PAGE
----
Walking 8th avenue in Sunset Park centers you on the main thoroughfare of Brooklyn’s Chinatown from where you can observe busy cafes, banquet halls, video stores, fishmongers, and grocers where (if you’re like me) you can stop to look at prickly durian fruits hanging from awnings with both reverence and trepidation. And of course, you’ll pass by many nondescript dumpling restaurants beckoning you to eat more than you’d expected was humanly possible.

I’m not an expert when it comes to Chinese food and Chinatowns–full disclosure–but after reading Edible Brooklyn Dumpling Tour of Sunset Park I thought I’d use dumplings as my guide to eat and draw a day’s worth of Sunset Park.


The first stop was Great Taste Dumpling which is supposed to have some of the best and cheapest dumplings in Brooklyn. The inside was sparse and barebones but every seat was taken when we arrived, a testament to how good the owner’s 4-for-a-dollar dumplings are. We ordered boiled pork and chive dumplings and sesame pancakes stuffed with pork with several pours of the vinegar soy sauce poured into reused sriracha bottles to make everything that perfect bite of savory and salty. The owner of Great Taste is friendly and fast.  I found an article about the dumpling house’s purveyor from Open City quite poignant, speaking to the pleasure but obscured hard work behind the food immigrants sell,

Next, we kept our hungry stomaches going by settling down at Kei Feng Fu Dumpling. Similar to Great Taste, this dumpling house was minimal but packed. While we were there a church group ordered around a hundred dumplings which the small staff didn’t even blinked at. We opted to try pan-fried pork dumplings and another sesame pancake,. These dumplings were  of the  cheap 4-for-a-dollar and delicious variety as well.

To change up our the dumpling palate, we ended the crawl at He Yi Yiao Chi, which is hard to recognize as a restaurant with so many car ads plastered to it’s outside but don’t be fooled, it’s worth it. Inside, we ordered six pork ting buns for 3.00. Each bun was light and fluffy on the outside, with a dark savory pork filling inside. Six buns with hot sauce and vinegar soy sauce was more than enough to fill our savory cravings for the day.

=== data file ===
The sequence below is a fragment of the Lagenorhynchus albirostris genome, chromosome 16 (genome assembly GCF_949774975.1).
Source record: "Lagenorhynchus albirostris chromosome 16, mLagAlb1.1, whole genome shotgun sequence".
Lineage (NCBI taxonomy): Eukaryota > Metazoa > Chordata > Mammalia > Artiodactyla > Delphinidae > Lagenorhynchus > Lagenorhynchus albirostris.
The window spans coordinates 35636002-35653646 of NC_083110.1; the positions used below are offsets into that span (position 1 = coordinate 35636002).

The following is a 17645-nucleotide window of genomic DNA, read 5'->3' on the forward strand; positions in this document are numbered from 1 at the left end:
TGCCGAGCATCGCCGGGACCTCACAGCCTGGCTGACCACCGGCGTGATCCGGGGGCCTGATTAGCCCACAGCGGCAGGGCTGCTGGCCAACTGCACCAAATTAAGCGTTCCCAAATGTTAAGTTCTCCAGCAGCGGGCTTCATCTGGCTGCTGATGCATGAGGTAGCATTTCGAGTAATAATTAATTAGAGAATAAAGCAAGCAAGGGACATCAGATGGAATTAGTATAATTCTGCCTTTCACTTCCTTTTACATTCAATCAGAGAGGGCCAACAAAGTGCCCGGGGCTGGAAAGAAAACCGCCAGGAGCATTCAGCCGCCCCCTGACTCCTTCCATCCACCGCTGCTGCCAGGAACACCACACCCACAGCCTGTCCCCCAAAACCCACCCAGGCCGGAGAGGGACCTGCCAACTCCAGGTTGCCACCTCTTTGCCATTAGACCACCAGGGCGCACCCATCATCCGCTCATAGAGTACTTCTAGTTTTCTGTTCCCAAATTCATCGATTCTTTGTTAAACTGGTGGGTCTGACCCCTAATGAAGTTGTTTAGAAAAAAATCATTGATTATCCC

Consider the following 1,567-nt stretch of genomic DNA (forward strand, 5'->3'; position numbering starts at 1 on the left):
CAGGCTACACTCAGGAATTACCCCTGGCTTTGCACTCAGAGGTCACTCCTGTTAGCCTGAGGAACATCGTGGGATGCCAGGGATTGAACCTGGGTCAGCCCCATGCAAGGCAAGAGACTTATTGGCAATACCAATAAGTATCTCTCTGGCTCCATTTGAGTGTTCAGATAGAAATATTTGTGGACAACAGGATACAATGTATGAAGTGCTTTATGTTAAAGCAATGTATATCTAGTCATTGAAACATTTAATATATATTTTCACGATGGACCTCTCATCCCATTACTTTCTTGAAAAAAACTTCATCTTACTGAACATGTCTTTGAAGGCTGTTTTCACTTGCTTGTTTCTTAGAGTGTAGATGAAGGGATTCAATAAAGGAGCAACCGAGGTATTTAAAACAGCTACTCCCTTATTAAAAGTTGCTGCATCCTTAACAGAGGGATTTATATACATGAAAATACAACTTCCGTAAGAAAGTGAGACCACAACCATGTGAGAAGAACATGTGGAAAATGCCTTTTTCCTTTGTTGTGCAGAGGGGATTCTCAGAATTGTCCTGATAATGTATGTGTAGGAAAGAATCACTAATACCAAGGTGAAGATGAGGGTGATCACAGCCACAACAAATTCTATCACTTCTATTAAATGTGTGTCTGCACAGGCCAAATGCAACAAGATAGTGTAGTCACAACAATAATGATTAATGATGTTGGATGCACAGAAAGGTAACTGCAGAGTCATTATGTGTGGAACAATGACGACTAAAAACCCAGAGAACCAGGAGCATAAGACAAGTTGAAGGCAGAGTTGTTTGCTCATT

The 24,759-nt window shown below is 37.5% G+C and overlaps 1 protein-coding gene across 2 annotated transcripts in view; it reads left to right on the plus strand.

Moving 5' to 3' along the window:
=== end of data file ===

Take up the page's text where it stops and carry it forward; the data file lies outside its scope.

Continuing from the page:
Though we couldn’t leave without satisfying a sweet tooth so we stopped by a Chinese bakery to grab a slice of honeycomb cake, something I’ve never tried before but it had an irresistible but strange texture with a deep molasses sweetness.

A First Time Trip to Kyoto



kyoto_travel_guide_intro Setting Out for Kyoto

We traded the lights of Japan’s largest city to spend some time in the county’s old capital. With two weeks of travel planned in Japan, give or take a day on either side for the leg of the flight, making the Kansai region our second stop made the most efficient use of our time during a first trip to Japan. Looking back on our brief, wondrous trip,  I’m glad we didn’t overextend our ambitions for exploring more of the country. Kyoto was an easy next step but turned out to be a beautiful contrast to Tokyo.

The Shinkansen train ride was a special delight, a bucket list dream for me as a train fan. We stopped before the train departed to pick up a sushi bento box at a neighboring department store depichika, buying paper cups of coffee from the train car attendants while on the ride. As I had observed all over Japan, the train was a mix of a new, shiny future with touches that felt like near relics of the past. We reserved seats on the right side of the train to see Mt. Fuji on but the clouds had their way with obscuring our view.

Though it seemed like business travelers used the train route the most frequently by the number of suit-clad individuals we counted near us, there were many types of Japanese people on the train. The everyday faces highlighted the absolute ease of to travel around the island nation.The train hugs near to the coast too, situating just how most of the Japanese live near the water in dense networked cities. The train window framed the grey, green, and mountains on the horizon, a slice of Japanese life inbetween Tokyo and Kyoto.

IMG_7189 IMG_7130 20150916_133012



We arrived in Kyoto and hailed a cab outside Kyoto Station, the first and only one we used in Japan. We (believe it or not) mostly enjoy long walks while traveling. Not that the experience wasn’t first rate, though. The driver rushed to get our bags, wearing the well-known cab driver gloves, even stopping during the ride so he could call our host for us to figure out the exact directions since we could hardly communicate with him in English.

The little details made an everyday interaction–a cab idling outside a train station— feel just a bit deviated, emblematic of how I felt about a lot of Japanese culture: familiar but changed, ever so slightly. The cab driver drove us through tiny old city center streets to a restaurant where we would pick up our key for the apartment.

We rented another apartment with Airbnb for an easy, central stay. The apartment was a studio with futon style mats with a balcony, located in Gion. Gion is a nightlife district known for a beautiful street called Shimbashi Dori. It’s home to traditional teahouses and omakase restaurants, with picturesque walks amongst machiya townhouses never destroyed in the war.